Ms. Meckseper’s dazzling surfeit of reflective surfaces takes the animal fascination with shiny and runs with it. “Americanmuscle” updates Duchamp’s bicycle wheel with a chrome car wheel on a mirrored pedestal. Other ready-mades, hanging from chrome display stands and racks, include a tail light, chains of different sizes, fox tails and rabbits’ feet. Gender differences are acknowledged in the display of a nylon stocking and crude approximations of designer handbags made from metal mesh and chain, sometimes with a car logo attached, using a bit of tar- or crude-oil-like substance. “Brillo” consists of a chrome treelike counter display stand, each of whose nine small platforms holds a metal pot-scouring pad, as if it were a precious object, perhaps a feminist hood ornament.
Repeated uses of enlarged watch faces from Cartier ads in wall pieces and papier-mâché forms may be a comment on the work of the key appropriation artist Richard Prince and his extensive use of car culture. Elsewhere, a small photograph of the burning Deepwater Horizon rather heavy-handedly suggests the self-destructive implications of consumerism, as does a small and erratic video of cracked glass — a car windshield or store window.
Haim Steinbach’s Neo-Geo sculptures of the mid-1980s, and the more dour, redneck tack taken by Cady Noland in the late 1980s are influences here. But Ms. Meckseper is no stranger to the store display case; here she creates an environmental one in which we are both pliable consumers and available commodities.
If a kind of Americana prevails in those two shows, Siobhan Liddell turns more decisively toward Europe in “Ordinary Magic,” her outstanding fourth show at the CRG Gallery. Ms. Liddell has always been interested in making the most of fragile, ephemeral materials, with colored string and thread, wire and especially paper high on the list. Miró would seem to be the dominant influence here, although Richard Tuttle and Alan Shields, the 1970s master of tie-dye and the sewing machine, can’t be ruled out.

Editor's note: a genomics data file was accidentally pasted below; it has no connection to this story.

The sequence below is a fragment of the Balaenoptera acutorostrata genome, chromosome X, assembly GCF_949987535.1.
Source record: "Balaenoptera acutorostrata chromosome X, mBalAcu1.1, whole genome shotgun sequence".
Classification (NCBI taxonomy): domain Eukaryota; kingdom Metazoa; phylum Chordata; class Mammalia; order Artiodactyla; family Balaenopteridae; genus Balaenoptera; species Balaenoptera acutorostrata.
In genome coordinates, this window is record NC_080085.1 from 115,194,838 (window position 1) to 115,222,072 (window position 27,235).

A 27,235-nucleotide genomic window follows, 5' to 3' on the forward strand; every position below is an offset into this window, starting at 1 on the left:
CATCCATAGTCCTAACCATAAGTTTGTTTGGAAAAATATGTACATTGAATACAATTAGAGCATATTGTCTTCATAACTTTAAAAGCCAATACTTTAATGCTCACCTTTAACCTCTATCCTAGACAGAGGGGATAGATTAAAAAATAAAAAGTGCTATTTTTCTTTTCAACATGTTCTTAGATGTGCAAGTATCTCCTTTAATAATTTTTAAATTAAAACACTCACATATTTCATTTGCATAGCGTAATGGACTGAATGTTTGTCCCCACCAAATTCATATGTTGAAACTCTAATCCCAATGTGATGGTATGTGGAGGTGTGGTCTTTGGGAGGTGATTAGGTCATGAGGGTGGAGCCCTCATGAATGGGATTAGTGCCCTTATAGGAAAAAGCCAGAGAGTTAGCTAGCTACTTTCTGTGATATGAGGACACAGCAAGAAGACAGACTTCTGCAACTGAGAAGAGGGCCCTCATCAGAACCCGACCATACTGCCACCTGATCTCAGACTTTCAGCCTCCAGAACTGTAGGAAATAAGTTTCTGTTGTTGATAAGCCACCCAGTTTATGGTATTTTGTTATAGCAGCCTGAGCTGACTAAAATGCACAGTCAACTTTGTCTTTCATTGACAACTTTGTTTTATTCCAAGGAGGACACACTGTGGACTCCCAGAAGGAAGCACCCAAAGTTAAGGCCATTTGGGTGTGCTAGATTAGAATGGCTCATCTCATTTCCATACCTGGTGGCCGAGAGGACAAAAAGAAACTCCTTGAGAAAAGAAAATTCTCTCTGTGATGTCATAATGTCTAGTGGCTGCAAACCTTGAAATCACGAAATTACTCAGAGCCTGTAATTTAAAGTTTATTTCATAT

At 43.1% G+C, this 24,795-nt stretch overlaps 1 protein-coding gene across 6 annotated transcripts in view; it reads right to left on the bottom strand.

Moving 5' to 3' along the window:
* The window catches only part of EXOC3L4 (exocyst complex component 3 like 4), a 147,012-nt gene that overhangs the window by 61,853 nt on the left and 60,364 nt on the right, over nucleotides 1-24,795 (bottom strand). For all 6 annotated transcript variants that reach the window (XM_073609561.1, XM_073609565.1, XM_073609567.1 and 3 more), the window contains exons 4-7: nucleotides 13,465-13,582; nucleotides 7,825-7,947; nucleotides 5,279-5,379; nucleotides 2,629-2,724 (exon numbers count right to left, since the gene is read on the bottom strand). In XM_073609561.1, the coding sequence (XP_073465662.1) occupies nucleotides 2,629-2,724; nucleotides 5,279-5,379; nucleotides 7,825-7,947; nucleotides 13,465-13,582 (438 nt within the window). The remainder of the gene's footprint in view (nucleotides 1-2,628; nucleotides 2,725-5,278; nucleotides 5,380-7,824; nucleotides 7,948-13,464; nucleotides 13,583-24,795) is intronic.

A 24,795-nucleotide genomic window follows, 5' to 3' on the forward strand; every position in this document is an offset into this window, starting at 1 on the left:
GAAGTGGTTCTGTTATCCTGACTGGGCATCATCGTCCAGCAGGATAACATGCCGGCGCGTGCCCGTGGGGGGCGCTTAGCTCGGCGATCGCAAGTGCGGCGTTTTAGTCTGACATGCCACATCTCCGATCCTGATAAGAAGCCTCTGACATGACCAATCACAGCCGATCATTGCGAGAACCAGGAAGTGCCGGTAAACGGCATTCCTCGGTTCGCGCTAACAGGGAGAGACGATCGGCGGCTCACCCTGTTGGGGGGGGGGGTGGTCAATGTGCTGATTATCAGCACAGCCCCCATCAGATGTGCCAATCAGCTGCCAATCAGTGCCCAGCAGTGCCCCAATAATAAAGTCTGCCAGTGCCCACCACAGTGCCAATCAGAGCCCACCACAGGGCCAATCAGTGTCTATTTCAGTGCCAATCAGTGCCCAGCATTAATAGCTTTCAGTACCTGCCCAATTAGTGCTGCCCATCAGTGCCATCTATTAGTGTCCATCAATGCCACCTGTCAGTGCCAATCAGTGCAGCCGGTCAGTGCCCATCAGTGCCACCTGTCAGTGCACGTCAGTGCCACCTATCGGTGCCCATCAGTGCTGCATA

This show is dominated by a series of exquisitely modest structures, most involving jewel-colored paper, often hand-painted. All rest on tables cobbled together from mismatched pieces of wood that contribute to the works’ charm. There is a sexual undertone to the title of “Pierced Pink Pyraminds in the Round on the Square,” while the honeycombed structure suggests a kind of architectural model on holiday, masquerading as a Mardi Gras float. “Blue and Gold Fold” is simply a small square of shiny gold foil, slightly peaked to reveal the paper’s blue underside; it might refer to similar, larger floor pieces by Roni Horn and Felix Gonzalez-Torres. The tabletop piece “Ordinary Magic” presents a handmade disco ball about to be inundated or perhaps seduced by a multicolored wave in glazed ceramic that exudes a freer sense of abandon.
Ms. Liddell works with many of these same materials in collages on linen, with elegant Dada results. But the outstanding work on the wall here is a large, untitled piece where expanses of small cut-out paper — white on one side and green on the other — create a raised surface that evokes leaves, fur and scales while resolving itself into a large plant form. O.K., it’s not sculpture, but it is consistent with the conviction, palpable in all three shows here, that art is far more a matter of imagination and ingenuity than of materials and money.
Johannes VanDerBeek’s “Another Time Man” runs through June 12 at Zach Feuer Gallery, 530 West 24th Street, Chelsea; zachfeuer.com. Josephine Meckseper runs through June 26 at Elizabeth Dee, 545 West 20th Street, Chelsea; elizabethdeegallery.com. Siobhan Liddell’s “Ordinary Magic” runs through Saturday at CRG Gallery, 535 West 22nd Street, Chelsea; crggallery.com.